Plessey, Anvil Semiconductors and the University of Cambridge announced that they are working together to fabricate high efficiency packaged LEDs in cubic GaN grown on Anvil's 3C-SiC / Si substrates. Cubic GaN has the potential to overcome the problems caused in conventional LEDs by the strong internal electric fields which impair carrier recombination and contribute to efficiency droop. This is particularly true for green LEDs where the internal electric fields are stronger and are believed to cause a rapid reduction in efficiency at green wavelengths known as "the green gap". The availability of cubic GaN from a readily commercialisable process on large diameter silicon wafers is as a key enabler for increasing the efficiency of green packaged LEDs and reducing the cost of LED lighting.
The collaboration, which is partly funded by Innovate UK under the £14m Energy Catalyst Programme, follows on from work by Anvil Semiconductors and the Cambridge Centre for GaN at the University of Cambridge where they successfully grew cubic GaN on 3C-SiC on silicon wafers by MOCVD. The underlying 3C-SiC layers were produced by Anvil using its patented stress relief IP that enables growth of device quality silicon carbide on 100mm diameter silicon wafers. The process is readily migrated onto 150mm diameter wafers and potentially beyond without modification and is therefore suitable for large, industrial-scale applications. Plessey has started to commercialise packaged LEDs produced in conventional (Hexagonal) GaN grown 150mm silicon wafers using IP originally developed at The University of Cambridge. Anvil's high quality 3C-SiC on Silicon technology, which is being developed for SiC power devices, provides an effective substrate, to allow single phase cubic GaN epitaxy growth and provides a process which is compatible with Plessey's GaN on Si device technology.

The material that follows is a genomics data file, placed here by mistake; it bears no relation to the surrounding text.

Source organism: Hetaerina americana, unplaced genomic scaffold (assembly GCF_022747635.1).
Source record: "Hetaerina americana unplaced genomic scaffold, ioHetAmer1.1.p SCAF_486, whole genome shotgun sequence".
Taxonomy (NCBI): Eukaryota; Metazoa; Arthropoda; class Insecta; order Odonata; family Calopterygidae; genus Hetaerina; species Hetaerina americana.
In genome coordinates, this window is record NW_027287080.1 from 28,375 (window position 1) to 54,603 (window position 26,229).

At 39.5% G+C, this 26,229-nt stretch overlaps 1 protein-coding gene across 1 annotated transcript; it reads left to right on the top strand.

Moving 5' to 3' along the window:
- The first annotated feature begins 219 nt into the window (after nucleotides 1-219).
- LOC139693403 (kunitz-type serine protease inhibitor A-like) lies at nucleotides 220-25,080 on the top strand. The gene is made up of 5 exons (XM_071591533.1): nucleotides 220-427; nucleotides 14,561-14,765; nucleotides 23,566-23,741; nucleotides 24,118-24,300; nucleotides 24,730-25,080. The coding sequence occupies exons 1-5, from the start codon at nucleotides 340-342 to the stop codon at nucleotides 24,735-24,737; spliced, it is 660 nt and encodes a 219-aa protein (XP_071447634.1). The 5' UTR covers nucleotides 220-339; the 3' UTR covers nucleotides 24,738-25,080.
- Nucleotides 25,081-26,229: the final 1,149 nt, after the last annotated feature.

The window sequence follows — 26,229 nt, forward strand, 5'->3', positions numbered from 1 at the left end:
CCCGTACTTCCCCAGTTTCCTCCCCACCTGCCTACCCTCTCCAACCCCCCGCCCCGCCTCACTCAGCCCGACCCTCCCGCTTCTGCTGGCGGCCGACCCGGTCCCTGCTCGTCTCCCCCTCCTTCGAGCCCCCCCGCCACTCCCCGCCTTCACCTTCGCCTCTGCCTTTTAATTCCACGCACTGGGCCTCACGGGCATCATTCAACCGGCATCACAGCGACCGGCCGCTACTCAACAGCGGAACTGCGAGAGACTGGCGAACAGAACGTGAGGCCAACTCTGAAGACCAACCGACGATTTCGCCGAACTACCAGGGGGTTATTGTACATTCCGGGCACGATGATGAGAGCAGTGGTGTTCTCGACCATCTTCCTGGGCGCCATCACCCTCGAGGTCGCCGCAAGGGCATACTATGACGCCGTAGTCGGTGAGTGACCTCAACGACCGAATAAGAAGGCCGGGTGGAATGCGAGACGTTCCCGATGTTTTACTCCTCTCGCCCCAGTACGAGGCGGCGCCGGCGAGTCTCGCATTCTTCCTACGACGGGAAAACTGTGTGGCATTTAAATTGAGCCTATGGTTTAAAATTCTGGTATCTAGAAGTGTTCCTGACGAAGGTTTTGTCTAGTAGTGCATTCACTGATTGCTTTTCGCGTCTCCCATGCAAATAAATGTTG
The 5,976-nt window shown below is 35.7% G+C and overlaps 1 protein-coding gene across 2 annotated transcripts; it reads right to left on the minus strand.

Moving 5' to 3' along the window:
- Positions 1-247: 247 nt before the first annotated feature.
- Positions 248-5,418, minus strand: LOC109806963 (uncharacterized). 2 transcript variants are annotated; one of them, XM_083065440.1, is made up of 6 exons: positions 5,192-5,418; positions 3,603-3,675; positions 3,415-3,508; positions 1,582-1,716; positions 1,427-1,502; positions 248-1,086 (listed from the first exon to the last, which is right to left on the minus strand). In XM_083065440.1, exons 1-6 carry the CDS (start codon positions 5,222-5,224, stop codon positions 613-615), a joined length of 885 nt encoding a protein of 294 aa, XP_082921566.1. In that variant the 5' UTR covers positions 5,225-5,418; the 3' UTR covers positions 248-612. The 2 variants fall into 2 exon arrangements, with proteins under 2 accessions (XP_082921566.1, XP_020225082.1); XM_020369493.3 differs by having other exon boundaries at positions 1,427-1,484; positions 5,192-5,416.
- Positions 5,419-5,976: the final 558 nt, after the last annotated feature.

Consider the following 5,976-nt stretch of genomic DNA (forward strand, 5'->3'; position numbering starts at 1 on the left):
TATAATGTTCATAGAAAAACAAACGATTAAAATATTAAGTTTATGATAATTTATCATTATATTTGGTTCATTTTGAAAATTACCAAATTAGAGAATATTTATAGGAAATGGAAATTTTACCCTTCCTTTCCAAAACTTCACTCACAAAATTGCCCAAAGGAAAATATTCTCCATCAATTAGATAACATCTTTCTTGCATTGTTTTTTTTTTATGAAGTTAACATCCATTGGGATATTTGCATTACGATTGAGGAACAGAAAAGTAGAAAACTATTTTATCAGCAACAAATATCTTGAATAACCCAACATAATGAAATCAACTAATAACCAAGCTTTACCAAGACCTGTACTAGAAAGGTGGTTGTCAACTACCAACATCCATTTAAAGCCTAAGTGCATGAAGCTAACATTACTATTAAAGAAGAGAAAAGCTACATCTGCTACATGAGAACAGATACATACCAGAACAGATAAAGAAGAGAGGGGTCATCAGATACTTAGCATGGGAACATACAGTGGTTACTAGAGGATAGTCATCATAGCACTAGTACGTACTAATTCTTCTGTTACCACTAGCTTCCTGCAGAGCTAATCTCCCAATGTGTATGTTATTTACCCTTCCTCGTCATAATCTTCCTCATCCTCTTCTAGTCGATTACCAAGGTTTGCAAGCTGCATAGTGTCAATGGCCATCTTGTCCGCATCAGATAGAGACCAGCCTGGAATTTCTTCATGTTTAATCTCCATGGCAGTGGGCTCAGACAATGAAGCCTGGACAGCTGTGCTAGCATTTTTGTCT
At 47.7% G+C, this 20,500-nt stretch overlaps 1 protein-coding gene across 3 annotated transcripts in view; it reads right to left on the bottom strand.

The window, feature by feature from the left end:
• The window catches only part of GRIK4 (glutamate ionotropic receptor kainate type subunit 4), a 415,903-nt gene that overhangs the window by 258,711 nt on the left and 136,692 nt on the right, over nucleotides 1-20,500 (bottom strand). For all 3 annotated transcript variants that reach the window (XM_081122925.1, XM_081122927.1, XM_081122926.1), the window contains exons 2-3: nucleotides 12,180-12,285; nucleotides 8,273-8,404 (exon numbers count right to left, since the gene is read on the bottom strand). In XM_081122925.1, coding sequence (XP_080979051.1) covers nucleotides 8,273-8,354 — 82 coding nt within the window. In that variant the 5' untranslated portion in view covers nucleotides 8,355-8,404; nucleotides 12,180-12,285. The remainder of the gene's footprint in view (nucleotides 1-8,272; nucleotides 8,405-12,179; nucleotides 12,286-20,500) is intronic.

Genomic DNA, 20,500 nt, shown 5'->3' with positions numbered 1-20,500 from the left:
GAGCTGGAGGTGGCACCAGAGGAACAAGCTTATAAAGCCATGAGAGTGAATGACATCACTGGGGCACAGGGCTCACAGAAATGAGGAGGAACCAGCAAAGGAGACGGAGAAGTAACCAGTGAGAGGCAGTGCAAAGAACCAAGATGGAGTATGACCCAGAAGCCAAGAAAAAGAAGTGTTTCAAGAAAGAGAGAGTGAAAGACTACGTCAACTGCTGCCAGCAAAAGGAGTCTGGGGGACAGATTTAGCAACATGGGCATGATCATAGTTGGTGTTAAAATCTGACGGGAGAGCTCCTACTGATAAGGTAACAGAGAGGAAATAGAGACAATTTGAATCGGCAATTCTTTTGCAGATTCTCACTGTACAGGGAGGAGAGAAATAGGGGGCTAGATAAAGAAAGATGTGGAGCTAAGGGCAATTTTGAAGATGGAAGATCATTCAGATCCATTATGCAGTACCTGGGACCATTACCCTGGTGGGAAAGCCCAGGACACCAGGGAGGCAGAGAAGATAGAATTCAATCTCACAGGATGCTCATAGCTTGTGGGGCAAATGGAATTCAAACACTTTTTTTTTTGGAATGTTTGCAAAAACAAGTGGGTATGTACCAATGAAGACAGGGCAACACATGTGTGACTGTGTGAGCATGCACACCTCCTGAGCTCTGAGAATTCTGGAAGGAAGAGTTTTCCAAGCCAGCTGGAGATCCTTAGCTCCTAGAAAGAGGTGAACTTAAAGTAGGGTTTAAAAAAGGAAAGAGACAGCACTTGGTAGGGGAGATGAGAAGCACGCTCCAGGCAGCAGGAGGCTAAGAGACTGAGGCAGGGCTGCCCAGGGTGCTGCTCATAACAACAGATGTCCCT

Keith Strickland, the CTO of Plessey commented: "At Plessey we are constantly striving to find novel technology that can enhance our LED products. The work that has previously been carried out at the University of Cambridge in collaboration with Anvil Semiconductors has demonstrated that high quality cubic-GaN can be grown on large area Si substrates compatible with our manufacturing process. This has opened up the possibility to develop green LEDs with high efficiency that will allow us to demonstrate a new generation of efficient and controllable lighting products."
Professor Sir Colin Humphreys, Director of the Cambridge Centre for GaN, added: "The properties of Cubic GaN have been explored before, but the challenges of growing this thermodynamically unstable crystal structure have limited its development. The high quality of Anvil's cubic SiC on Si substrates and our experience of developing conventional GaN LED structures on large area wafers have enabled a breakthrough in material quality. This latest project will build on our ongoing collaboration with Plessey to deliver, for the first time, green LED devices with efficiency approaching that in blue and red LEDs."
Jill Shaw, CEO of Anvil, added: "Our cubic SiC on Si has unlocked a route to large area growth of cubic GaN. We are delighted to be collaborating on this exciting project that offers the possibility of exploiting our technology in high efficiency LEDs as well as in our core low cost, high efficiency power electronics markets."
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